Australian flag carrier Qantas and China Eastern Airlines said on Monday they will launch a new Hong Kong-based budget airline next year aimed at cashing in on China’s booming aviation market.
The new low-cost Asian carrier, Jetstar Hong Kong, will fly short-haul routes, including in China, Japan, South Korea and Southeast Asia, the partners announced.
The move marks a major expansion of Jetstar, Qantas’s budget brand, which flies domestic Australian and Asian routes, and comes as the embattled carrier struggles to refocus on Asia, the world’s fast-growing aviation market.
“This is a unique opportunity to capitalise on the enormous potential of the Greater China market, where the penetration of low-cost carriers is less than five percent,” Jetstar’s Chief Executive Bruce Buchanan said.
“Jetstar’s fares will be 50 percent less than existing full-service carriers, which we’ve seen create new travel demand in our markets across Asia because it enables people to make more trips, more often.”
Qantas and China Eastern – which will each have an equal stake in Jetstar Hong Kong – told the Australian Stock Exchange that the new airline would have a maximum capitalisation of $198 million.
Jetstar Hong Kong, which will be a pioneer in the China budget market, will launch in mid-2013 with a fleet of three Airbus A320s, but will increase that number to 18 by 2015, aiming for a 6.0-7.0 percent market share.
Shanghai-based China Eastern’s chair Liu Shaoyong said the carrier was expected to be profitable by its third year of operation.
“We believe there are huge opportunities in the Jetstar low fares model throughout Asia, including Greater China,” Liu said.
Greater China boasts a travel market of almost 300 million passengers a year, which is forecast to grow to 450 million by 2015 as middle class spending and travel surge in the vast nation, according to Qantas.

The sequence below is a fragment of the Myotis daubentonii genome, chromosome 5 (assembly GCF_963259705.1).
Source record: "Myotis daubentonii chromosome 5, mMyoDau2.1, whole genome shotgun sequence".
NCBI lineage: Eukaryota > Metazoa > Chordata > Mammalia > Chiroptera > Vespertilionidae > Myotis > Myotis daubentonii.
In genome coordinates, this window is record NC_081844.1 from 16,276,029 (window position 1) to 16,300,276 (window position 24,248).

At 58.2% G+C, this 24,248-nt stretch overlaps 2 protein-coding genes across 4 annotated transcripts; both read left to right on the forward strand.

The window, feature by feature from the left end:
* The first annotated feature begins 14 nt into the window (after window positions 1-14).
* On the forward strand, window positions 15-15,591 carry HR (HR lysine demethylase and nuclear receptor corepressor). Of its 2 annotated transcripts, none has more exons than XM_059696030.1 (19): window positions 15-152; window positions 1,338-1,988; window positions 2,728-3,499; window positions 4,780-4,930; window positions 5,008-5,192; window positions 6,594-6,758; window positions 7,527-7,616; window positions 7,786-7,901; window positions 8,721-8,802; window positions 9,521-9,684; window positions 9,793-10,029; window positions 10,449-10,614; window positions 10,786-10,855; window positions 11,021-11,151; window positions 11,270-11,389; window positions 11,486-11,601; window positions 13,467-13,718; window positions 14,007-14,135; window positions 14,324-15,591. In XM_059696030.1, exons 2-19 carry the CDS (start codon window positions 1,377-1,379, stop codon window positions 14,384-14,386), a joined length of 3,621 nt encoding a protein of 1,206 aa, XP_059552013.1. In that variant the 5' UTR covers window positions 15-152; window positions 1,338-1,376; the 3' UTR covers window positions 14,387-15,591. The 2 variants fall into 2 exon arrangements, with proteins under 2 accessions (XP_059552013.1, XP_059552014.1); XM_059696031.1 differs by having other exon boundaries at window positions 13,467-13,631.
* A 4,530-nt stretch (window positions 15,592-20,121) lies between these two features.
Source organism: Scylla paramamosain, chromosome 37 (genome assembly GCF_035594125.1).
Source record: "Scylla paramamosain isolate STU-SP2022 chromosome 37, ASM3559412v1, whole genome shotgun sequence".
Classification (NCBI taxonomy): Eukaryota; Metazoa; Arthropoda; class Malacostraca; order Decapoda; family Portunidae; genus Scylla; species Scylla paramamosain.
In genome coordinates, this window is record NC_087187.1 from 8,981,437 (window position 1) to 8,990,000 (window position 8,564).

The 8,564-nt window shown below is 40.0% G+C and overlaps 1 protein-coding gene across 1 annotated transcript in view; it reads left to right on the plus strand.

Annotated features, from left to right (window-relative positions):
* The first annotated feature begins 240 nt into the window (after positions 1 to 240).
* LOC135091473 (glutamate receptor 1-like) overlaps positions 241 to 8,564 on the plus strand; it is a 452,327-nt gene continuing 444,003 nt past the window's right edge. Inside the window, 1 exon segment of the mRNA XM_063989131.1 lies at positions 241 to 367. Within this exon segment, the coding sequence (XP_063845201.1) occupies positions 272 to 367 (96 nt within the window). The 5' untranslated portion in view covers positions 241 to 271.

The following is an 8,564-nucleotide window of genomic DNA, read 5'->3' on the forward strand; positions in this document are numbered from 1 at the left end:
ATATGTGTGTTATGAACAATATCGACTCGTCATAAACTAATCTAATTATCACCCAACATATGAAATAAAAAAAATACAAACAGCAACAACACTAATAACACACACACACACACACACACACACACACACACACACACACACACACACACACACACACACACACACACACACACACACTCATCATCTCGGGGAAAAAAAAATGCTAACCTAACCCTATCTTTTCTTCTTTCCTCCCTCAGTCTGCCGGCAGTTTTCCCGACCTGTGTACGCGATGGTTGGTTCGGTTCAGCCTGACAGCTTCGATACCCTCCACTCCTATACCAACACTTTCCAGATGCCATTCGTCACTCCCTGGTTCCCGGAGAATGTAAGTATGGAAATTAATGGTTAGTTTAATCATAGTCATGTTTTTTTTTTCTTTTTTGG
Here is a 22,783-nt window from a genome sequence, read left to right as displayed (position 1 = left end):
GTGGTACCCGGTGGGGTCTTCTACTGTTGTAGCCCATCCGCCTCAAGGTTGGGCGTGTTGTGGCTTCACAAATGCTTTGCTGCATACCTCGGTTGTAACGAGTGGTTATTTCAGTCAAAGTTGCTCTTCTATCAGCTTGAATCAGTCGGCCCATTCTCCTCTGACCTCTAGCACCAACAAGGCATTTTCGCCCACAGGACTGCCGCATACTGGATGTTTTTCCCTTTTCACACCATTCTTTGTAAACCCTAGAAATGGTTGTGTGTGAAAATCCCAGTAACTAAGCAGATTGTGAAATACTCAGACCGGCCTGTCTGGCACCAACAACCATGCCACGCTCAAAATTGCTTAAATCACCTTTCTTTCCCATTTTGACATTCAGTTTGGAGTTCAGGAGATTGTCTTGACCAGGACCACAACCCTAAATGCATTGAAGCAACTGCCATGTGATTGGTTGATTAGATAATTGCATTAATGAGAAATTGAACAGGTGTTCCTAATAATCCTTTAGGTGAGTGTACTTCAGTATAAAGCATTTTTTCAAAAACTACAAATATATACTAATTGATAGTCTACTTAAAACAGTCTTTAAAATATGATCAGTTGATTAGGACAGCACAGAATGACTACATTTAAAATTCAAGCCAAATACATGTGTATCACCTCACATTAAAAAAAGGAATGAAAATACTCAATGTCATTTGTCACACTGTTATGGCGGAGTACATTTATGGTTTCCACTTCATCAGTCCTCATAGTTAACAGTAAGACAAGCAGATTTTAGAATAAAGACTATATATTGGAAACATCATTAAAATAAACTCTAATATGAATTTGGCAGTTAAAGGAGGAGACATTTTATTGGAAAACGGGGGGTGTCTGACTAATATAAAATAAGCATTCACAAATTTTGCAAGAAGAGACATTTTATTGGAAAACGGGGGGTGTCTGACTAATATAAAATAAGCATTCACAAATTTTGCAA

The announcement comes little more than a fortnight after Qantas’s Asian plans were dealt a blow when talks with Malaysian Airlines over a premium joint-venture Asian airline collapsed.
Qantas is instead moving to build on the successful business model of budget Jetstar, which has branded operations in Singapore, Vietnam and Japan, by boosting traffic through more affordable travel.
“We see tremendous potential for the Qantas Group in Asia,” Qantas chief executive Alan Joyce said.
“We hope it’s the first of a whole series of partnerships that we can get involved in” in Asia, he added.
Qantas in August announced plans to establish a joint-venture in Asia as it repositions itself towards the region and seeks to turn around its loss-making international arm as the global industry struggles.
Talks with Malaysia and Singapore on a premium joint venture have lapsed but Joyce told AFP both options were still under consideration.
“We are still reviewing them but the time is not right for both Singapore and Malaysia, so we are not going to do them in the short term,” he said.
Qantas’s Asia plans sparked a fierce domestic backlash when unveiled last year, with Australian unions concerned the move would see jobs sent abroad.
The ensuing acrimony between management and unions saw Joyce ground the entire Qantas fleet in October, stranding thousands of passengers at airports around the world and digging into the airline’s bottom line.
Last month Qantas announced it would slash at least 500 jobs and cut costs after an 83 percent slump in first-half net profits.
Jetstar Hong Kong’s base will give it a China springboard and a home in one of Asia’s key aviation hubs, through which around 40 million passengers pass each year.
“The number of Chinese people travelling internationally is growing at an incredible rate,” said John Lee, chief executive of the Tourism and Transport Forum, an Australian tourism lobby group, welcoming the announcement.
“An estimated 70 million Chinese travelled overseas in 2011 and that’s expected to grow to 110 million by the end of the decade as household incomes continue to rise.”
Qantas’s share price jumped 2.02 percent to end at Aus$1.765 after the announcement.-By Marc Lavine